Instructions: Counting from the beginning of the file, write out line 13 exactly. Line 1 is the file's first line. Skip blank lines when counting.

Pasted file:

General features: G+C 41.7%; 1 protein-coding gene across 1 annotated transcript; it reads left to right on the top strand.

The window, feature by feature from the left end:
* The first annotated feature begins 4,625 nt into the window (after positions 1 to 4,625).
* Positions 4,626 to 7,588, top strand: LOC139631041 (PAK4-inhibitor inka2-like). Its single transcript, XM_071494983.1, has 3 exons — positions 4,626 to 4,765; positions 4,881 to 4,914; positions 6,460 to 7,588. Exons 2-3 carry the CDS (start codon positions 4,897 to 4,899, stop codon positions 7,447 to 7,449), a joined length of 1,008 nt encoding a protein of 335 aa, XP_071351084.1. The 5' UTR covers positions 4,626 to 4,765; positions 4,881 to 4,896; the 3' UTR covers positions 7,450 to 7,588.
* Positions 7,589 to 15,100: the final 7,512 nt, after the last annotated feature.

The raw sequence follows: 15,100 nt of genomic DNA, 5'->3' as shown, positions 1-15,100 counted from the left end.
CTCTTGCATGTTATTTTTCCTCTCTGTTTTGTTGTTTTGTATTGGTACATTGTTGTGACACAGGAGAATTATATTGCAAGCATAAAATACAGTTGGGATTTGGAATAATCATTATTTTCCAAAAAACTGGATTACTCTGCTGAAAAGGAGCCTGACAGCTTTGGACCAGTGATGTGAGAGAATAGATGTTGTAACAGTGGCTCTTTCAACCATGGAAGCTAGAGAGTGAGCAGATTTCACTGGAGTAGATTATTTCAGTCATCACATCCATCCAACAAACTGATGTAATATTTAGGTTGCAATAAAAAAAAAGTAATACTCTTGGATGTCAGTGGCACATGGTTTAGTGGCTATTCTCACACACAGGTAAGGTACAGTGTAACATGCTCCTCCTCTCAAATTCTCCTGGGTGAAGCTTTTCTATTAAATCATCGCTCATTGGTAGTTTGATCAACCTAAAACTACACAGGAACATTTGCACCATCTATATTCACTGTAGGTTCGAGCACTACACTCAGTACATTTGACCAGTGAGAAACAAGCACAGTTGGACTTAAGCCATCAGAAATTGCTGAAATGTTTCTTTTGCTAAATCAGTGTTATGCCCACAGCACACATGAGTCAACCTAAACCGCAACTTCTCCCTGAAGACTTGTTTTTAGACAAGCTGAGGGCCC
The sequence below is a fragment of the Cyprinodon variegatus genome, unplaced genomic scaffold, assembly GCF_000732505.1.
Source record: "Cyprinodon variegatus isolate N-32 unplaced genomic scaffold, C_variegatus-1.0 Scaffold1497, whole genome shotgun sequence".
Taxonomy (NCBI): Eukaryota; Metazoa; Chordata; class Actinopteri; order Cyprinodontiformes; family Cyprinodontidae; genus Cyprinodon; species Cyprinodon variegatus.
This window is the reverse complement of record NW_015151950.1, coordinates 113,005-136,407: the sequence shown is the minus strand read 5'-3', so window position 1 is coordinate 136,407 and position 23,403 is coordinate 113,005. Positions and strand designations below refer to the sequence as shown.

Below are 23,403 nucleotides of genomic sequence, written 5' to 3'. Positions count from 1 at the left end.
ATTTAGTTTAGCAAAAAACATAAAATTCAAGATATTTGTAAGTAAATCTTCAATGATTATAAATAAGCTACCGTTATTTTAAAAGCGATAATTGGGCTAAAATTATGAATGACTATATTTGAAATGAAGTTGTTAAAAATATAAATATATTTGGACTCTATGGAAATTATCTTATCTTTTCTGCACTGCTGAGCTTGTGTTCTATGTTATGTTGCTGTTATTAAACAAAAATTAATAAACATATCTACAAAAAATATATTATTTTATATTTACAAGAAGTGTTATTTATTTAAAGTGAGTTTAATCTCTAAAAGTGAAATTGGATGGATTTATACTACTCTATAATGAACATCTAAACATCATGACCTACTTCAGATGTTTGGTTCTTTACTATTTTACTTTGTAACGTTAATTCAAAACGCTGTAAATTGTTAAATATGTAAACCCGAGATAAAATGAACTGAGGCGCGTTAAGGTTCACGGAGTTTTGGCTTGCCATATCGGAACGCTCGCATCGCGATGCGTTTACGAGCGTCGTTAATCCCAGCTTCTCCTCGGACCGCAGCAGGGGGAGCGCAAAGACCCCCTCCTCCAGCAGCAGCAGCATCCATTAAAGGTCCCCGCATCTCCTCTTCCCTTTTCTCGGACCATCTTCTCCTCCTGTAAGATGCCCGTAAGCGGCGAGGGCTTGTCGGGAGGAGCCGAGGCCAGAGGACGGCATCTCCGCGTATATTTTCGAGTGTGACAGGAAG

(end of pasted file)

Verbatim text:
ATTTAGTTTAGCAAAAAACATAAAATTCAAGATATTTGTAAGTAAATCTTCAATGATTATAAATAAGCTACCGTTATTTTAAAAGCGATAATTGGGCTAAAATTATGAATGACTATATTTGAAATGAAGTTGTTAAAAATATAAATATATTTGGACTCTATGGAAATTATCTTATCTTTTCTGCACTGCTGAGCTTGTGTTCTATGTTATGTTGCTGTTATTAAACAAAAATTAATAAACATATCTACAAAAAATATATTATTTTATATTTACAAGAAGTGTTATTTATTTAAAGTGAGTTTAATCTCTAAAAGTGAAATTGGATGGATTTATACTACTCTATAATGAACATCTAAACATCATGACCTACTTCAGATGTTTGGTTCTTTACTATTTTACTTTGTAACGTTAATTCAAAACGCTGTAAATTGTTAAATATGTAAACCCGAGATAAAATGAACTGAGGCGCGTTAAGGTTCACGGAGTTTTGGCTTGCCATATCGGAACGCTCGCATCGCGATGCGTTTACGAGCGTCGTTAATCCCAGCTTCTCCTCGGACCGCAGCAGGGGGAGCGCAAAGACCCCCTCCTCCAGCAGCAGCAGCATCCATTAAAGGTCCCCGCATCTCCTCTTCCCTTTTCTCGGACCATCTTCTCCTCCTGTAAGATGCCCGTAAGCGGCGAGGGCTTGTCGGGAGGAGCCGAGGCCAGAGGACGGCATCTCCGCGTATATTTTCGAGTGTGACAGGAAG